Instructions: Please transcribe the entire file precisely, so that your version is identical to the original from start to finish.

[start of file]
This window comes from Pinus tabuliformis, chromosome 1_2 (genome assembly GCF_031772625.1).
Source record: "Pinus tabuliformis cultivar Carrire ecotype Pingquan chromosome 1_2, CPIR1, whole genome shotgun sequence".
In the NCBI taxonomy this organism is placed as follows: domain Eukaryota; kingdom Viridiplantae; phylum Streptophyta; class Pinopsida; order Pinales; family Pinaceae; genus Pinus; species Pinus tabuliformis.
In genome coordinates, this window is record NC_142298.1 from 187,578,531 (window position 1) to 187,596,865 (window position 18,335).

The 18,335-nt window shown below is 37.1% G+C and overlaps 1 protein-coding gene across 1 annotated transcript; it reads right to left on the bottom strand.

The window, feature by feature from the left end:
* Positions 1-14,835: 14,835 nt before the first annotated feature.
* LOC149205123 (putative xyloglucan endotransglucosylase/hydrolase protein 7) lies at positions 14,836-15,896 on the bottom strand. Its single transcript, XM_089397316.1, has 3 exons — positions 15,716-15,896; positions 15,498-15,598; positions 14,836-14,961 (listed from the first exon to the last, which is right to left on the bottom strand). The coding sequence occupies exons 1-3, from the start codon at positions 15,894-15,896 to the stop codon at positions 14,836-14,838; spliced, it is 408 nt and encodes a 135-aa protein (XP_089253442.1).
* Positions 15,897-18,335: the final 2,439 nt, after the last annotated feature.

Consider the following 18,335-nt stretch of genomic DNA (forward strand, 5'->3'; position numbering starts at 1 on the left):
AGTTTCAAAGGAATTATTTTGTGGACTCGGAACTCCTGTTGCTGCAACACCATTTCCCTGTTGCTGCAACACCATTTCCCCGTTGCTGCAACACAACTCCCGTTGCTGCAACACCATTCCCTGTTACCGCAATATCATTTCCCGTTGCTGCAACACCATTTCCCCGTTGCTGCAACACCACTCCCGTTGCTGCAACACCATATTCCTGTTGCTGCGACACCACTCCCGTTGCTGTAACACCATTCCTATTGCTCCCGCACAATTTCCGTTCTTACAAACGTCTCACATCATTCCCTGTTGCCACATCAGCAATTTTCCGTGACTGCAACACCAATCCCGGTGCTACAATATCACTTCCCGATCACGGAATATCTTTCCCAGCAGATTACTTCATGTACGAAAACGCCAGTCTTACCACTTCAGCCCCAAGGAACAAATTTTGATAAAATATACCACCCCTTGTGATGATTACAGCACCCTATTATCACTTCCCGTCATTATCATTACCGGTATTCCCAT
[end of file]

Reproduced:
This window comes from Pinus tabuliformis, chromosome 1_2 (genome assembly GCF_031772625.1).
Source record: "Pinus tabuliformis cultivar Carrire ecotype Pingquan chromosome 1_2, CPIR1, whole genome shotgun sequence".
In the NCBI taxonomy this organism is placed as follows: domain Eukaryota; kingdom Viridiplantae; phylum Streptophyta; class Pinopsida; order Pinales; family Pinaceae; genus Pinus; species Pinus tabuliformis.
In genome coordinates, this window is record NC_142298.1 from 187,578,531 (window position 1) to 187,596,865 (window position 18,335).

The 18,335-nt window shown below is 37.1% G+C and overlaps 1 protein-coding gene across 1 annotated transcript; it reads right to left on the bottom strand.

The window, feature by feature from the left end:
* Positions 1-14,835: 14,835 nt before the first annotated feature.
* LOC149205123 (putative xyloglucan endotransglucosylase/hydrolase protein 7) lies at positions 14,836-15,896 on the bottom strand. Its single transcript, XM_089397316.1, has 3 exons — positions 15,716-15,896; positions 15,498-15,598; positions 14,836-14,961 (listed from the first exon to the last, which is right to left on the bottom strand). The coding sequence occupies exons 1-3, from the start codon at positions 15,894-15,896 to the stop codon at positions 14,836-14,838; spliced, it is 408 nt and encodes a 135-aa protein (XP_089253442.1).
* Positions 15,897-18,335: the final 2,439 nt, after the last annotated feature.

Consider the following 18,335-nt stretch of genomic DNA (forward strand, 5'->3'; position numbering starts at 1 on the left):
AGTTTCAAAGGAATTATTTTGTGGACTCGGAACTCCTGTTGCTGCAACACCATTTCCCTGTTGCTGCAACACCATTTCCCCGTTGCTGCAACACAACTCCCGTTGCTGCAACACCATTCCCTGTTACCGCAATATCATTTCCCGTTGCTGCAACACCATTTCCCCGTTGCTGCAACACCACTCCCGTTGCTGCAACACCATATTCCTGTTGCTGCGACACCACTCCCGTTGCTGTAACACCATTCCTATTGCTCCCGCACAATTTCCGTTCTTACAAACGTCTCACATCATTCCCTGTTGCCACATCAGCAATTTTCCGTGACTGCAACACCAATCCCGGTGCTACAATATCACTTCCCGATCACGGAATATCTTTCCCAGCAGATTACTTCATGTACGAAAACGCCAGTCTTACCACTTCAGCCCCAAGGAACAAATTTTGATAAAATATACCACCCCTTGTGATGATTACAGCACCCTATTATCACTTCCCGTCATTATCATTACCGGTATTCCCAT